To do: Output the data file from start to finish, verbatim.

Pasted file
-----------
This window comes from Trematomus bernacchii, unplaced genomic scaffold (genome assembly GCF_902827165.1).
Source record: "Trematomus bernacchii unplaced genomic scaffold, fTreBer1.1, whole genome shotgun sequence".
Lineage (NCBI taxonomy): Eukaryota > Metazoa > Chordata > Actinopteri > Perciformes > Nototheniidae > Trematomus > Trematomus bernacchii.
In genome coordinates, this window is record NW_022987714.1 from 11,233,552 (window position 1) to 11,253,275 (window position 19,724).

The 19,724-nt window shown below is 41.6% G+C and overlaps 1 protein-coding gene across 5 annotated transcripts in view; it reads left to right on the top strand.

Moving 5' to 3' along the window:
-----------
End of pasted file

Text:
This window comes from Trematomus bernacchii, unplaced genomic scaffold (genome assembly GCF_902827165.1).
Source record: "Trematomus bernacchii unplaced genomic scaffold, fTreBer1.1, whole genome shotgun sequence".
Lineage (NCBI taxonomy): Eukaryota > Metazoa > Chordata > Actinopteri > Perciformes > Nototheniidae > Trematomus > Trematomus bernacchii.
In genome coordinates, this window is record NW_022987714.1 from 11,233,552 (window position 1) to 11,253,275 (window position 19,724).

The 19,724-nt window shown below is 41.6% G+C and overlaps 1 protein-coding gene across 5 annotated transcripts in view; it reads left to right on the top strand.

Moving 5' to 3' along the window: